Roco (Austria) Alco FA-1

Introduced: 1978

These models were originally imported by Atlas, a relationship that lasted up until around 1982 (at which point Atlas dropped all of their Roco imports and began focusing on their new line of Kato-made locos). Roco began selling them in their own packaging (shown above) starting in 1987 (with Walthers as the importer). They basically vanished from the face of the earth sometime in the early 2000's.

This model is noteable in that it was the first N scale locomotive to employ a flywheel. We wouldn't see that particular feature again until the Kato GP38-2 (released in 1987). The mechanism is fairly impressive looking, but unfortunately it's a pretty mediocre performer. Like most Roco locos, this thing makes a lot of noise (especially the earlier Atlas releases). Pick-up is somewhat iffy (no doubt owing to the traction tires on two of the driving wheels), and the ride is just plain wobbly (once again, I blame the traction tires). Worse still, current is ferried around via wires (yuck).

The lighting is non-directional and basically toyish (spewing not only from the headlight, but also from all of the cab windows). The couplers are truck-mounted, the traction tires cause various problems, and.... Well, basically not much to get excited about here.

The initial runs of these engines lacked the upper set of weights (shown above, partially covering up the motor), as well as the traction tires. Atlas sold the weights and traction tire equipped drivers as ala-carte mods for a while, after which they became part of the standard factory issue -

Roco made further minor modifications in later releases -

The upper weights are cut a bit differently, allowing more of the motor to show through. Also, the motor itself looks different (or at least it's a different color). The later Walthers imports do seem to run a little quieter, so it's possible the motor was upgraded slightly.

Micro-Trains has a coupler conversion kit for these models that not only replaces the couplers, but also replaces the pilot. As you can see, the Micro-Trains pilot has a bit more prototypical detail to it -

Trivia - the Roco FA-1 shell reportedly fits pretty well on a Atlas Classic RS-3 mechanism (the RS-3 fuel tank isn't exactly right, but it's not too far off).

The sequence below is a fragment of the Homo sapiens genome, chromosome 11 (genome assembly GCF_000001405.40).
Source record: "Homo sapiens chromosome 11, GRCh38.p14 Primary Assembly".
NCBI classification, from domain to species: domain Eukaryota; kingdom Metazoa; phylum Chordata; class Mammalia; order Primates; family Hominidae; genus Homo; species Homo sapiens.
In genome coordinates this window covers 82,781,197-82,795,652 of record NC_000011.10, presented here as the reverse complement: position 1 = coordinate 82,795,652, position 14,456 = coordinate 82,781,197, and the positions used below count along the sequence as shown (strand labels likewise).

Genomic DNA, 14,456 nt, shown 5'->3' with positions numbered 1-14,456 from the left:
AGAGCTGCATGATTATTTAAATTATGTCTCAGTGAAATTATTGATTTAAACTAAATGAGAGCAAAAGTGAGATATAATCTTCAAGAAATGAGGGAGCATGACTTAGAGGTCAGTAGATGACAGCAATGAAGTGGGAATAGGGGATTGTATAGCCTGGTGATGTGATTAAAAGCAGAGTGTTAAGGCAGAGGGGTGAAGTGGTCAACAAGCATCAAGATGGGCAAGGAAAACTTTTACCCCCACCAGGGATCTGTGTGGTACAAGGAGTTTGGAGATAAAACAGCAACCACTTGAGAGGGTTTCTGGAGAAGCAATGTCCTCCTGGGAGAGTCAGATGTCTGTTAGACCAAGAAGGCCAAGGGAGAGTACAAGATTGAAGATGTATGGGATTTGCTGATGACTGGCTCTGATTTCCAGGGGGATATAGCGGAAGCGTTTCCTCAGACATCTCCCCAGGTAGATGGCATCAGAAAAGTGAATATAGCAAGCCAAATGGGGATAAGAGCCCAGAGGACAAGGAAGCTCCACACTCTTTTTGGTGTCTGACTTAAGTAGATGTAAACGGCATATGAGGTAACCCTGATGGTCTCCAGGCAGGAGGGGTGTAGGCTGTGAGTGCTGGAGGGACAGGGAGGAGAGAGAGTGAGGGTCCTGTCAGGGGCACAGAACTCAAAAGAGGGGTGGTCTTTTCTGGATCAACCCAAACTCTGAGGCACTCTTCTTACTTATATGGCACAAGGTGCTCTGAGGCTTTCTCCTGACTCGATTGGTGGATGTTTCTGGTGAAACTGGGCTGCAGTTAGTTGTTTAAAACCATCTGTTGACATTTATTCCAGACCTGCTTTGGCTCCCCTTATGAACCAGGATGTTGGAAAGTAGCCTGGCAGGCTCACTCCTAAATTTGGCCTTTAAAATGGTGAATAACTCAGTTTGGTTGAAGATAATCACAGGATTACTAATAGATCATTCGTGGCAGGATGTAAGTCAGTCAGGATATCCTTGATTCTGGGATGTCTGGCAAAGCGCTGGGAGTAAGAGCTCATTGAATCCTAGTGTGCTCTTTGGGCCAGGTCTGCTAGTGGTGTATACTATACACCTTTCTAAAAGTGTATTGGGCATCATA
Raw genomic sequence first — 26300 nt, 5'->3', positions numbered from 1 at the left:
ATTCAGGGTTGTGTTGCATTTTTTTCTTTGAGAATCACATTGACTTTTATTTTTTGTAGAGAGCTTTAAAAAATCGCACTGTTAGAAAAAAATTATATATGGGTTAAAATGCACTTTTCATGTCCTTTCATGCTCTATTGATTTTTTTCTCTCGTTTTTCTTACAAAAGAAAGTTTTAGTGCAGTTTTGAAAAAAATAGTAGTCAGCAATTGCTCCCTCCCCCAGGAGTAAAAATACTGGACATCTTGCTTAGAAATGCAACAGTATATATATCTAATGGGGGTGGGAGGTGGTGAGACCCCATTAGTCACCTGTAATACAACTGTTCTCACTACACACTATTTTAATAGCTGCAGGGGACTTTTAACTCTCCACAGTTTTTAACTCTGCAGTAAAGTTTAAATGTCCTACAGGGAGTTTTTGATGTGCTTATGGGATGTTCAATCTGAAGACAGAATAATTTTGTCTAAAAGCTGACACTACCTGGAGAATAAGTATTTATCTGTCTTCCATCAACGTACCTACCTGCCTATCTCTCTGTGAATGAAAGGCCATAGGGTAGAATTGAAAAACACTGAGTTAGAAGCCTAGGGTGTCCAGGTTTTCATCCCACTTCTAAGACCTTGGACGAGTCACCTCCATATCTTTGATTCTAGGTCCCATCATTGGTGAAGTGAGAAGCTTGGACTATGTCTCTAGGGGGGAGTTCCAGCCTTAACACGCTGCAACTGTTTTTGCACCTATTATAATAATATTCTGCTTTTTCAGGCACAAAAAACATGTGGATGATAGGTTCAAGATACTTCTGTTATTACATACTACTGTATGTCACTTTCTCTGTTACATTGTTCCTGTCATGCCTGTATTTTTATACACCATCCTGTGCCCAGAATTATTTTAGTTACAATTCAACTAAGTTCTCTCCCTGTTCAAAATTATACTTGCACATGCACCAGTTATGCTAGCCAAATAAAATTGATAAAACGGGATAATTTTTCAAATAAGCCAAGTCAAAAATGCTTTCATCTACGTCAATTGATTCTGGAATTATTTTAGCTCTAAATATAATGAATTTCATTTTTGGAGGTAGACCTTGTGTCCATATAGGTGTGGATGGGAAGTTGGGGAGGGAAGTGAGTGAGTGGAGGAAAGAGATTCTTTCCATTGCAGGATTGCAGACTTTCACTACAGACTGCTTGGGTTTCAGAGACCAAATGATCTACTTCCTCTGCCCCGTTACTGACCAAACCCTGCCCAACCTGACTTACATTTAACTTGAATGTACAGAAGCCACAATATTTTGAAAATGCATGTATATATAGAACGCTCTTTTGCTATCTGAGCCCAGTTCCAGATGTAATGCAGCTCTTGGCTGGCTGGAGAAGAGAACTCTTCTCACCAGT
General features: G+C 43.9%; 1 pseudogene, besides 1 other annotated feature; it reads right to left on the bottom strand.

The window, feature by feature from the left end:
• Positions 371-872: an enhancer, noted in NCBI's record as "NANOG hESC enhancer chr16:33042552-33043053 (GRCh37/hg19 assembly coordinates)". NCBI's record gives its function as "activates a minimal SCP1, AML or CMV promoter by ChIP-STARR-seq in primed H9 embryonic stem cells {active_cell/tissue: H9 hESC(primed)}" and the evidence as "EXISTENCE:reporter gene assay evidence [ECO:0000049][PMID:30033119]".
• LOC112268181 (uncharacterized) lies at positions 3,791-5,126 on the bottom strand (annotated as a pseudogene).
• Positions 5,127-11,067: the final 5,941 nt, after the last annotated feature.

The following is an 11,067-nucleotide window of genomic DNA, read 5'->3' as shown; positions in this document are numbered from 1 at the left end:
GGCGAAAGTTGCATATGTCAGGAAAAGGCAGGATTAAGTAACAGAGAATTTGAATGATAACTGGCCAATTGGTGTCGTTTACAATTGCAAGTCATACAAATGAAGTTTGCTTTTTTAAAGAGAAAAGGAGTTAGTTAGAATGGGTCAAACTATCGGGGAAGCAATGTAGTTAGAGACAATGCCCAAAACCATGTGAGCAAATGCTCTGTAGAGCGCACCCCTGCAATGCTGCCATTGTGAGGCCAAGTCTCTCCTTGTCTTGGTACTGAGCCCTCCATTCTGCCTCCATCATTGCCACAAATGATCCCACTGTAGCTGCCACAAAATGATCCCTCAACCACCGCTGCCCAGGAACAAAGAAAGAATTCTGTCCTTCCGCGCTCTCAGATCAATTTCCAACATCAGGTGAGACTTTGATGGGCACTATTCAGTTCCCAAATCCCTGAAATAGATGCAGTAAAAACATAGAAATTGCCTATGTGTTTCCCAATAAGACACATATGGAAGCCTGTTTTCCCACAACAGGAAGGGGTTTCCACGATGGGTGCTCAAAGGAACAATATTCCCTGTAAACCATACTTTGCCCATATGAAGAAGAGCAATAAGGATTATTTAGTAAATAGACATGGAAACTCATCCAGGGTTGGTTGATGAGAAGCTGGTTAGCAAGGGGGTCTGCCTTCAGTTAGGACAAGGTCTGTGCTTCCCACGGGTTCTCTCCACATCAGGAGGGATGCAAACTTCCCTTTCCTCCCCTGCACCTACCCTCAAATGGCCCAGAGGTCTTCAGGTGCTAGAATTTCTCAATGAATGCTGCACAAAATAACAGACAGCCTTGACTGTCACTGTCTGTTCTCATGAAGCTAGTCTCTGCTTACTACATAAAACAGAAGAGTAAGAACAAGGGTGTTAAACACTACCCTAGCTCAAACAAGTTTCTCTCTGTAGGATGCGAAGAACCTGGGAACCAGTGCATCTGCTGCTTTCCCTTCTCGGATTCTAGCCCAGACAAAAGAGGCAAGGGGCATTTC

Grade: C

Reviewed: 7/79 NMRA Bulletin, 9/78 Railroad Model Craftsman, 5/78 Model Railroader ("The Atlas N scale FA-1 is an accurately scaled miniature that captures the prototype proportions quite well. It has the characteristic squared nose design with details that are typical for most of the real engines. The model has dynamic brake equipment on the roof, but the casting is thick enough so modelers wanting to remove this detail can do it easily. The body is a one-piece styrene plastic casting with separately attached air horns. Mechanically, this model is very different from earlier N scale locomotives. It has a 5-pole can motor that draws very little current and a printed circuit board system of wiring. All of the axles are powered through a series of nylon gears using an arrangement that is very similar to that of the Atlas line of HO locomotives. The worms are connected to the motor through tiny universal joints and the whole mechanism is smoothed out through the use of a heavy flywheel on the armature shaft. All 8 wheels are used for electrical pickup, so the FA-1 is less affected by dirt than any other N scale diesels. The main frame is cast zinc-alloy for additional weight... The painting and lettering on our sample were very well done, with sharp, clear lettering and sharply defined color separation lines. Our sample unit was extremely smooth running and throttled down very well. It was capable of very low speeds right from the start, and running it for some time on our N scale test railroad made it operate even smoother. The overall speed range is a bit high for a freight unit, but it is right on the money for a typical passenger FA. This makes it an excellent dual-purpose locomotive for most layout applications. The flywheel helps the unit through dirty track areas, so it is one of the best-running N scale engines we have tested. Overall, this is an excellent locomotive. EL, MKT, Reading, GN, Frisco. $30")

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